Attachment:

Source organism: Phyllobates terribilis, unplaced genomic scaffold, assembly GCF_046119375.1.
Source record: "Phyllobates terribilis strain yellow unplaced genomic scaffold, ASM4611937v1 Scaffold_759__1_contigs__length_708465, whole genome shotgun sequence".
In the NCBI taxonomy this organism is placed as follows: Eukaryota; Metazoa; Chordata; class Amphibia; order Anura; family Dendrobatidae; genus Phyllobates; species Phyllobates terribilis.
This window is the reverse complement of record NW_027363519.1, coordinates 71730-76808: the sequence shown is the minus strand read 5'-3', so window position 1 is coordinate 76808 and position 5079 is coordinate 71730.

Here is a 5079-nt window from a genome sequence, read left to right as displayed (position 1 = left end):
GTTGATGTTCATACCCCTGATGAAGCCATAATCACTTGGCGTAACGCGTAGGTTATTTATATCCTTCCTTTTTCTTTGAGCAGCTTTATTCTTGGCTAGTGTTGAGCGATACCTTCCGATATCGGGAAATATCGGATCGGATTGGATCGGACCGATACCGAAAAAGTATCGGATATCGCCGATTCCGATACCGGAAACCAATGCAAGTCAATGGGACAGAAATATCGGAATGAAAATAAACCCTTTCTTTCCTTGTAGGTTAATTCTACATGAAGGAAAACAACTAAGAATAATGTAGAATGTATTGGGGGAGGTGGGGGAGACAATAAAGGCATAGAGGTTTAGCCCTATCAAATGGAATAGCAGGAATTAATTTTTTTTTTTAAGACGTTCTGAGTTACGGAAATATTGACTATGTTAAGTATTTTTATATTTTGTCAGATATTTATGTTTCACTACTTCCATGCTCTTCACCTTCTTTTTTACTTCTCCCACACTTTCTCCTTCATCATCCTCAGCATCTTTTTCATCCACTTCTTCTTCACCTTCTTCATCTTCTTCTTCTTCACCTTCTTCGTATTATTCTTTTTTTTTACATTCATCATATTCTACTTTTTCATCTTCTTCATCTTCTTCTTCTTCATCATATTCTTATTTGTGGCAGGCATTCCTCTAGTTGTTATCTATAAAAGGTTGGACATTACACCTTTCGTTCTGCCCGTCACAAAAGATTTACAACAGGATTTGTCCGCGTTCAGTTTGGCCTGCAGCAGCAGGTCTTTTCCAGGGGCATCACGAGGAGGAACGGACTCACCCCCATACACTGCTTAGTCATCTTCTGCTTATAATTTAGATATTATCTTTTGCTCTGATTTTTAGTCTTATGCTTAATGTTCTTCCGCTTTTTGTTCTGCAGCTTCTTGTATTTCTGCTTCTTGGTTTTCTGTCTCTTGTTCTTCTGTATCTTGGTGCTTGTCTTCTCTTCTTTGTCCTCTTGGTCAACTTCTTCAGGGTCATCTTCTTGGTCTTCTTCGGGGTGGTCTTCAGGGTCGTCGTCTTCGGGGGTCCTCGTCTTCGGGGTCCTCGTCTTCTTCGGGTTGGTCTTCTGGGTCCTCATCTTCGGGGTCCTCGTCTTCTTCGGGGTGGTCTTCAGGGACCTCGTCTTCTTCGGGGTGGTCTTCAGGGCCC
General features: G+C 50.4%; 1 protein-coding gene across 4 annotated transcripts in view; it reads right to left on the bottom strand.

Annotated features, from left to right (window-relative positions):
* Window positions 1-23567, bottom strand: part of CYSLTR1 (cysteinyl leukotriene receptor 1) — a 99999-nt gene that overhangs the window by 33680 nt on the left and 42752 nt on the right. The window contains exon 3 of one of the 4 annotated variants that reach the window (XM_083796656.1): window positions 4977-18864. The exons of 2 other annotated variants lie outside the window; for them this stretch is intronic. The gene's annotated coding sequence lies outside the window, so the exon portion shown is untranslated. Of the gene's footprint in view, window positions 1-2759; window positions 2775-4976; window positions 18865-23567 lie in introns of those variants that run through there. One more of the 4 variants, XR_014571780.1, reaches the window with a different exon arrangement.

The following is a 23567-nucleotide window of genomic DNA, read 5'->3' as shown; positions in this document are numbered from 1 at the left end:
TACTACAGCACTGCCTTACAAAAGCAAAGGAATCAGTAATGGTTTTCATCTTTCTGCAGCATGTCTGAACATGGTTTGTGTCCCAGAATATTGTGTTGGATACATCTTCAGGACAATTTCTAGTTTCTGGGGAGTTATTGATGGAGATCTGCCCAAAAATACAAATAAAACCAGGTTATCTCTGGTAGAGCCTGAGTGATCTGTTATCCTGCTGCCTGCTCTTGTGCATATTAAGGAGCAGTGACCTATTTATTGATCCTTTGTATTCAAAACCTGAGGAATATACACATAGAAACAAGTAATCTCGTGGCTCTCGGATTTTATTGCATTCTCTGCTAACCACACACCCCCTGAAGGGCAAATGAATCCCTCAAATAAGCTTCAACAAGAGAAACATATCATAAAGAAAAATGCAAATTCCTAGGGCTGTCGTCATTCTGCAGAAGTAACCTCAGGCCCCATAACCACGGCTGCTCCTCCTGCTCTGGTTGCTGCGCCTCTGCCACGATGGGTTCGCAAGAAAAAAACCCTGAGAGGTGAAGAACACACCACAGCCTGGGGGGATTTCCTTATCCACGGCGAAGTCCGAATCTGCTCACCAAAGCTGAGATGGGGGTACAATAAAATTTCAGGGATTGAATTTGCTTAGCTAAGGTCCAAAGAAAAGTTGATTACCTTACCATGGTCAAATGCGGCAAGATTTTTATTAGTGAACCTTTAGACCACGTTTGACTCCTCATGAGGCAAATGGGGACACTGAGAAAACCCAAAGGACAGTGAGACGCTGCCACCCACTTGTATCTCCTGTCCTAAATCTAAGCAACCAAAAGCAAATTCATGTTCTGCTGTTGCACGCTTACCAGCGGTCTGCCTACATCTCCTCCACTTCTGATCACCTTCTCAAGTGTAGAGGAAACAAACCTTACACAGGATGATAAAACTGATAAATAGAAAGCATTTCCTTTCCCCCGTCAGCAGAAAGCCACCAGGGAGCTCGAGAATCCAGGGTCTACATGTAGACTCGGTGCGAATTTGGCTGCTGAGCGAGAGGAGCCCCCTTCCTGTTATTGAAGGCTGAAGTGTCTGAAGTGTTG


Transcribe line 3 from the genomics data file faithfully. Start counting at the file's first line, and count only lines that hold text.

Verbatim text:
In the NCBI taxonomy this organism is placed as follows: Eukaryota; Metazoa; Chordata; class Amphibia; order Anura; family Dendrobatidae; genus Phyllobates; species Phyllobates terribilis.